The industry “won’t be able to go back, flip a switch and time travel us back a year,” Morin said. “It’ll have to be a hand-holding exercise.”

Jon Victor, The Canadian Press


Like us on Facebook and follow us on Twitter.

Want to support local journalism during the pandemic? Make a donation here.

BoeingBoeing Max

Get local stories you won't find anywhere else right to your inbox.
Sign up here

Just Posted

Alberta Premier Jason Kenney. THE CANADIAN PRESS/Jason Franson
Jason Kenney urges federal government to push U.S. for surplus COVID-19 vaccines

‘It makes no sense for our neighbours and regional states to be sitting on doses that we cannot use,’ the premier said

Alberta reported an additional 1,980 cases of COVID-19 Friday. (NIAID-RML via AP)
Red Deer adds 37th death from COVID-19, active cases drop

Alberta Health identified an additional 1,980 cases of the virus province-wide

Alberta Premier Jason Kenney (File photo by THE CANADIAN PRESS)
Kenney to announce plan for truckers to get COVID-19 vaccinations in nearby states

Alberta is approaching 25,000 active cases of COVID-19, and there are more than 600 people in hospital with the illness

Alberta’s chief medical officer of health Dr. Deena Hinshaw asked Albertans to limit travel throughout the province as COVID-19 cases continue to rise. (Photo by Chris Schwarz/Government of Alberta)
Red Deer nears 900 active COVID-19 cases

Province reports additional 2,211 COVID-19 cases

swim
Stay safe this summer – don’t overlook swimming lessons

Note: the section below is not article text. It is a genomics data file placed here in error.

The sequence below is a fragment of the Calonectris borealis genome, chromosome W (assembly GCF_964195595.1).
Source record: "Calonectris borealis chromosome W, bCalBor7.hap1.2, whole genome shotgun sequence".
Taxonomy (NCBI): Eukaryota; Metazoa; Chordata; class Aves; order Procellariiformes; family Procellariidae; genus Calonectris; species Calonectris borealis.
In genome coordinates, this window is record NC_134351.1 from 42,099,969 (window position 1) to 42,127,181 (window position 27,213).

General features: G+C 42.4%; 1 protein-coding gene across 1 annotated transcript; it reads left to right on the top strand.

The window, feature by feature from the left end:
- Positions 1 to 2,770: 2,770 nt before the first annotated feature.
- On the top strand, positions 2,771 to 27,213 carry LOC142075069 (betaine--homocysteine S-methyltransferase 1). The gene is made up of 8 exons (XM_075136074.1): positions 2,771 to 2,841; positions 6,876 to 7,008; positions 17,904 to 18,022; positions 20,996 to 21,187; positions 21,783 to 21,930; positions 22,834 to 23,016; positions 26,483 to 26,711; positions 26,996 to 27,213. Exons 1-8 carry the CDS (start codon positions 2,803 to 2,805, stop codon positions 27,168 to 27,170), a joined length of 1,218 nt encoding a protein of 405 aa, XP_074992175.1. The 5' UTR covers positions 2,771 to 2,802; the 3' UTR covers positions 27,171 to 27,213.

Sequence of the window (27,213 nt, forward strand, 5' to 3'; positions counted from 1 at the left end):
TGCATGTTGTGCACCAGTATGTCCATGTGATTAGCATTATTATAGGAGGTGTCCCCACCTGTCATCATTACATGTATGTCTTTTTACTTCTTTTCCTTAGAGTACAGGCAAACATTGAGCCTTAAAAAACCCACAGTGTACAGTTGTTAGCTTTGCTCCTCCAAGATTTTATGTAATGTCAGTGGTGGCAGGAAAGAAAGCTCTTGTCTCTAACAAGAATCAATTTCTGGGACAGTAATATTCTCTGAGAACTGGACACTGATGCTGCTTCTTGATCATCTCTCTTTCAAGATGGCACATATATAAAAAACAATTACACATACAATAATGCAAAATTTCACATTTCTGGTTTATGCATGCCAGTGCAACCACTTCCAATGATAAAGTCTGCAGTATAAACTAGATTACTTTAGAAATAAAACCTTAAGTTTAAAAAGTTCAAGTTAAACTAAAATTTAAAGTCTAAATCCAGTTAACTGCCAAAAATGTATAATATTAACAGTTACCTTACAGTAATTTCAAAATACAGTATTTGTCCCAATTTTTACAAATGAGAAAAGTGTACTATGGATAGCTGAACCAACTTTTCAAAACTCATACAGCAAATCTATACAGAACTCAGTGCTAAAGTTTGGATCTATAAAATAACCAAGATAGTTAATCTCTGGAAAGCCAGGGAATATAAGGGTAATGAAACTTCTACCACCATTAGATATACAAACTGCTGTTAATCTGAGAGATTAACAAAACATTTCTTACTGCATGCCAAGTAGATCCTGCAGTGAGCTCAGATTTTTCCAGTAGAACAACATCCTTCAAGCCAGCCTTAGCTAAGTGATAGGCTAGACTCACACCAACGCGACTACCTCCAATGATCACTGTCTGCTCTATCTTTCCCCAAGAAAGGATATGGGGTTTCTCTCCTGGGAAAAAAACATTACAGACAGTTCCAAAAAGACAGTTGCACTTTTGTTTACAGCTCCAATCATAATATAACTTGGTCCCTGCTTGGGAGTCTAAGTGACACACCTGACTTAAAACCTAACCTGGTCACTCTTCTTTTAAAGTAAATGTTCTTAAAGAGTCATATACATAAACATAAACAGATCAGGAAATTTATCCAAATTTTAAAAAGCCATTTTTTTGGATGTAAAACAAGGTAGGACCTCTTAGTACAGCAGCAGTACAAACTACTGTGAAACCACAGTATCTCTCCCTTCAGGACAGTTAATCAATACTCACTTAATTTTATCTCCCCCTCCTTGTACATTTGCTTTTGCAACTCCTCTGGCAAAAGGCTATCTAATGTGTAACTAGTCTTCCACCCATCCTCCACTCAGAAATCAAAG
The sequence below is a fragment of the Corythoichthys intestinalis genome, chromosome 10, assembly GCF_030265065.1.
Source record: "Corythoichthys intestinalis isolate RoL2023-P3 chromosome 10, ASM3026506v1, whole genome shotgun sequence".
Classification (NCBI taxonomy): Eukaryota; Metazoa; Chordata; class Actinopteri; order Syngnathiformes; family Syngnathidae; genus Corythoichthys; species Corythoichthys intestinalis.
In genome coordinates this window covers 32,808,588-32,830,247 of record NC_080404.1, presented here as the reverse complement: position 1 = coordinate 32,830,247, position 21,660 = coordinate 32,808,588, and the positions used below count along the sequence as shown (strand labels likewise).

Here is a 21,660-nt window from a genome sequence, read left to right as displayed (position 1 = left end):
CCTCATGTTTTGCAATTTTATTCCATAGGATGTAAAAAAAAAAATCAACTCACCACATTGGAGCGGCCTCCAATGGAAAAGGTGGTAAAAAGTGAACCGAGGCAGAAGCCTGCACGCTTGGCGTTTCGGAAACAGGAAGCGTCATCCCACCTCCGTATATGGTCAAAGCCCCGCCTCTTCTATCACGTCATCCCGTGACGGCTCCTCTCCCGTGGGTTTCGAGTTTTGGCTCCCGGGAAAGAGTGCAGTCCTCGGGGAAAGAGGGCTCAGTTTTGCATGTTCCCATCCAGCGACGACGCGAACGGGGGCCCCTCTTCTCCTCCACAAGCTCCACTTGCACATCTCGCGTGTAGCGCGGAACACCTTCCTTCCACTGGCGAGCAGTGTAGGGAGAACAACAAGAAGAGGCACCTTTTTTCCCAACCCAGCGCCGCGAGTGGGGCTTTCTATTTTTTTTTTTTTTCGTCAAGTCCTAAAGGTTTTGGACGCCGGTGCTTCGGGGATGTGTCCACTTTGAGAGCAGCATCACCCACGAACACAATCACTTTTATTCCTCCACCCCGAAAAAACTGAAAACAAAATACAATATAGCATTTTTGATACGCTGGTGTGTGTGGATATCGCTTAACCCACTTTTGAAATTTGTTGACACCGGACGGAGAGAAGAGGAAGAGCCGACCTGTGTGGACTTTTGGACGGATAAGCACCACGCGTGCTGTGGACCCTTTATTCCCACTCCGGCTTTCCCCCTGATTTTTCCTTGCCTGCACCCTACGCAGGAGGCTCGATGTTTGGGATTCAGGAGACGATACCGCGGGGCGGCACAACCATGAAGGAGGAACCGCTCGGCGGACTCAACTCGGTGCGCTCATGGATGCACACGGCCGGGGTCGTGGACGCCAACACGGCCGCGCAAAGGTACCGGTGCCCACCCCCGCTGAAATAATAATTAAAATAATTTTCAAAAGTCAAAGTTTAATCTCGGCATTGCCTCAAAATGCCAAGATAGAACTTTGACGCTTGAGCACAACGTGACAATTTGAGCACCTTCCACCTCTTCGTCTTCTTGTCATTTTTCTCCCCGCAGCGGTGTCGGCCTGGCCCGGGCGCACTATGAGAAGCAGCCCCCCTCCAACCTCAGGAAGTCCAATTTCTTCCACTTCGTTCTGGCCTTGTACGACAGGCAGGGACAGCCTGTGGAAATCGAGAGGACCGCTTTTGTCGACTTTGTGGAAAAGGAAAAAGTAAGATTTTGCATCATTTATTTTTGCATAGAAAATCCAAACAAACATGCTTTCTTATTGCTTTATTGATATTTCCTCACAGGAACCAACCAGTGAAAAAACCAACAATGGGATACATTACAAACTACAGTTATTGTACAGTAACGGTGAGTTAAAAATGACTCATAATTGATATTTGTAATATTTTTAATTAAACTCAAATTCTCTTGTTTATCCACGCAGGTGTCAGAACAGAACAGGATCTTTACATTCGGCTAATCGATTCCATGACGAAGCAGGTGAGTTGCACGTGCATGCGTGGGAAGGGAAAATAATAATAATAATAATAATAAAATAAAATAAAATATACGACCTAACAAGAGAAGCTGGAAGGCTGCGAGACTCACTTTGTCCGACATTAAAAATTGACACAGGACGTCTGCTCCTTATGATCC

National Summer Safety Week runs May 1st – 7th

Jennifer Coffman, owner of Truffle Pigs in Field, B.C., poses beside her business sign on Thursday, May 6, 2021, in this handout photo. Her restaurant and lodge have been hit hard by a closure of a section of the Trans-Canada Highway and by the British Columbia government discouraging Alberta residents from visiting during the pandemic. THE CANADIAN PRESS/HO-Jennifer Coffman, *MANDATORY CREDIT*
‘Why we survive’: B.C. boundary towns struggle without Albertans during pandemic

Jennifer Coffman’s restaurant is located in the tiny community of Field, which relies on tourism

A rodeo south of Bowden drew a huge crowd on May 1 and 2, 2021. (Photo courtesy Mom’s Diner’s Facebook page)
Amazon is pausing its Prime Day marketing event in Canada this year amid ongoing COVID-19 outbreaks at its facilities in Ontario. THE CANADIAN PRESS/Nathan Denette
Amazon Prime Day halted in Canada due to COVID-19 outbreaks in warehouses

The event was postponed to protect the health and safety of employees and customers, the company says

Big truck semi trailer moves on the highway towards sunset
Alberta’s cross-border truckers to be vaccinated at Montana rest stop

2,000 Alberta truck drivers who transport goods across the border will be able to receive the Johnson & Johnson vaccine in Montana

Road sign on Highway 1 west of Hope warns drivers of COVID-19 essential travel road checks on the highways into the B.C. Interior. (Jessica Peters/Chilliwack Progress)
B.C. residents want travel checks at Alberta border, MLA says

Police road checks in place at highways out of Vancouver area

People line up outside an immunization clinic to get their Oxford-AstraZeneca COVID-19 vaccine in Edmonton, Tuesday, April 20, 2021. THE CANADIAN PRESS/Jason Franson
Hospital investigating whether Alberta woman who died after AstraZeneca shot was turned away

Woman was taken off life support 12 days after getting vaccine

Two passengers were recently fined thousands of dollars after they faked their pre-flight COVID-19 test results. (Paul Clarke/Black Press)
2 passengers in Canada fined thousands for faking pre-flight COVID-19 tests

The government issued a warning Thursday to others thinking of doing the same – do it and you’ll be ordered to pay

Most Read